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Changes for child support during a Texas incarceration

In an attempt to change a system that some experts say can leave imprisoned parents who are paying child support with insurmountable debt, the Obama administration has issued new rules related to this issue. The rules, which have been long-awaited, address the problem created by policies in some states.

According to the new rules, incarcerated parents who are paying child support will be able to petition to lower the amount paid while incarcerated. The new rules mandate that actual circumstances be taken into account when setting the support amount, instead of the current practice of treating incarceration as voluntary unemployment. These new rules will actually help families and children as they should result in more stability in child support payments.

A 2010 survey showed that of the 51,000 federally incarcerated parents who were subject to child support orders, nearly half had fallen behind, and the average amount owed was close to $24,000. These large debts are very challenging for prisoners to overcome once released, leading some to commit crimes once again. The Obama administration is attempting to make it easier for prisoners to reenter society once they finish their sentences. Under the new legislation, states would also need to inform both parents of the availability of requesting changes to payment amounts if a parent is imprisoned for longer than six months.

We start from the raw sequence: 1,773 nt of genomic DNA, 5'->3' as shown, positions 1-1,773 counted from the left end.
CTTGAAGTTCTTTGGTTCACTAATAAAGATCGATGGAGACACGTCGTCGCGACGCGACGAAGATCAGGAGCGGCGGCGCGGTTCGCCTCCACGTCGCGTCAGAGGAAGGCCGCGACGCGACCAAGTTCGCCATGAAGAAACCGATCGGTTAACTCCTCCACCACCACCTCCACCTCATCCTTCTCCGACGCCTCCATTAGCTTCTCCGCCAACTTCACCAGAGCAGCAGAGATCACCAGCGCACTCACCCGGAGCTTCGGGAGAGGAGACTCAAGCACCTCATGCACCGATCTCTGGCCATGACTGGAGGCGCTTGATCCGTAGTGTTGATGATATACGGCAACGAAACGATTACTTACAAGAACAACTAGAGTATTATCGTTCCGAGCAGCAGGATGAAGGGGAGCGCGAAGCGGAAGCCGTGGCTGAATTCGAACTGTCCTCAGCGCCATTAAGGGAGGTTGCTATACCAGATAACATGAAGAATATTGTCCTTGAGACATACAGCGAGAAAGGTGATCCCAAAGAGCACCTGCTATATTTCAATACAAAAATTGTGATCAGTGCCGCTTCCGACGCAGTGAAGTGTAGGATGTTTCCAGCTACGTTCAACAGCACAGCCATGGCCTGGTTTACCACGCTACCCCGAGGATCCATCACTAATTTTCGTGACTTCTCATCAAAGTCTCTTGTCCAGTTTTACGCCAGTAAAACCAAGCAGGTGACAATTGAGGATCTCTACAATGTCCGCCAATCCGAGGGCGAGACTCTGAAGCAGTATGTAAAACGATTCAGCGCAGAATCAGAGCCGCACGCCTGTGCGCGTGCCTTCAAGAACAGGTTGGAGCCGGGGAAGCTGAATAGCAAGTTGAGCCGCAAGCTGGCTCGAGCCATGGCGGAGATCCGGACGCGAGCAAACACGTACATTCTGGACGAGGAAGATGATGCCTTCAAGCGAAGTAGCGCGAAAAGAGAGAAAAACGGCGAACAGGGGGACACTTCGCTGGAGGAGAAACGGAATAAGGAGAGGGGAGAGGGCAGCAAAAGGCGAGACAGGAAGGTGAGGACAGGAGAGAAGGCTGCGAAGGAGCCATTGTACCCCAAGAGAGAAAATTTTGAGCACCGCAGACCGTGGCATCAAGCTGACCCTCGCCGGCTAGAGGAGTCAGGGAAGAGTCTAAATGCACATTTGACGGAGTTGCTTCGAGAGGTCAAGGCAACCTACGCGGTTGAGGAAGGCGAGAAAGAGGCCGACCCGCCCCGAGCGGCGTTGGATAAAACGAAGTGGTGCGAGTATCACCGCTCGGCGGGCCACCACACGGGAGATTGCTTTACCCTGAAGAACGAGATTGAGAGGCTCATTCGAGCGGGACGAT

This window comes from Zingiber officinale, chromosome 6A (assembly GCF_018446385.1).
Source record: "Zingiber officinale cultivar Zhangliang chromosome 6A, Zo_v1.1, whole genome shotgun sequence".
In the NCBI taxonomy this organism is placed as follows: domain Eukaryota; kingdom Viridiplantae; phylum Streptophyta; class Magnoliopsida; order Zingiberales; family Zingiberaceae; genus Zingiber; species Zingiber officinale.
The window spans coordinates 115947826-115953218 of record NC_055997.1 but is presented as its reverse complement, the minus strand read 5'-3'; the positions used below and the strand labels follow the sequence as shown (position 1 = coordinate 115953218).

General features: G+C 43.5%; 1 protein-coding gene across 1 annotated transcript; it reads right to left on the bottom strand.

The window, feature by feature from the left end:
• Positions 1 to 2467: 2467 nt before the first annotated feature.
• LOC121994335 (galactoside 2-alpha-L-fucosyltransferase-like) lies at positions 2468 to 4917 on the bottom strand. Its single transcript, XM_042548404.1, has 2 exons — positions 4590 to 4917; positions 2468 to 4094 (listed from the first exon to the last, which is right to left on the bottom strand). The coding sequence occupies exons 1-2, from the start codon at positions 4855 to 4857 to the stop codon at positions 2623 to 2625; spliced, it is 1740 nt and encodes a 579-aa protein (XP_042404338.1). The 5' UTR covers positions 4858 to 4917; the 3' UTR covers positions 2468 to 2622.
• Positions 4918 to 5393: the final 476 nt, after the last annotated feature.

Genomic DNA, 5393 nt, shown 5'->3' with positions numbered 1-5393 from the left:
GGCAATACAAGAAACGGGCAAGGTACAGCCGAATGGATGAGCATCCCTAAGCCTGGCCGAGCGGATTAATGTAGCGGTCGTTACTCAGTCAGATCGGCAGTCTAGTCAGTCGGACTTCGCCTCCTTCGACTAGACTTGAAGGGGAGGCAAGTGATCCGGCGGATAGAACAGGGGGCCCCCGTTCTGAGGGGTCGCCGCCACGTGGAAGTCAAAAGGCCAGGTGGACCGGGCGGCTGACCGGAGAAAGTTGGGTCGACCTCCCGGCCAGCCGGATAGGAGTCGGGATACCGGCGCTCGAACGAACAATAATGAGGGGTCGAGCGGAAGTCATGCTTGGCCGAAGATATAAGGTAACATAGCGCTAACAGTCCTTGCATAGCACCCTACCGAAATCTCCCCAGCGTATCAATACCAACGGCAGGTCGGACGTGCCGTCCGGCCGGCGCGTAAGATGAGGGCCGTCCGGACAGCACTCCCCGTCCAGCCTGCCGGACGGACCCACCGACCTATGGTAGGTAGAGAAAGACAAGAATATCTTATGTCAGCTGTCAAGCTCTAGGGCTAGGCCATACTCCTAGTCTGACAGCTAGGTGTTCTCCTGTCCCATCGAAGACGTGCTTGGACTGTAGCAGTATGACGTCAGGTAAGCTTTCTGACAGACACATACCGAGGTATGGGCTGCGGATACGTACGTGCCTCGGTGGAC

While child support payments are meant to help children continue with the quality of life they were used to before the divorce, they are not meant to be punitive to the parent making the payments. The new rules would also, in theory, help parents continue to make payments even while in prison. A parent who is in a situation where one of the parents is incarcerated and the child support payment might change, might benefit from the guidance of a family law attorney to ensure payments will remain fair.

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Bruce Turner

In addition to his law degree, Bruce Turner has a master's degree in tax law and is Board Certified in Commercial Real Estate Law by the Texas Board of Legal Specialization.

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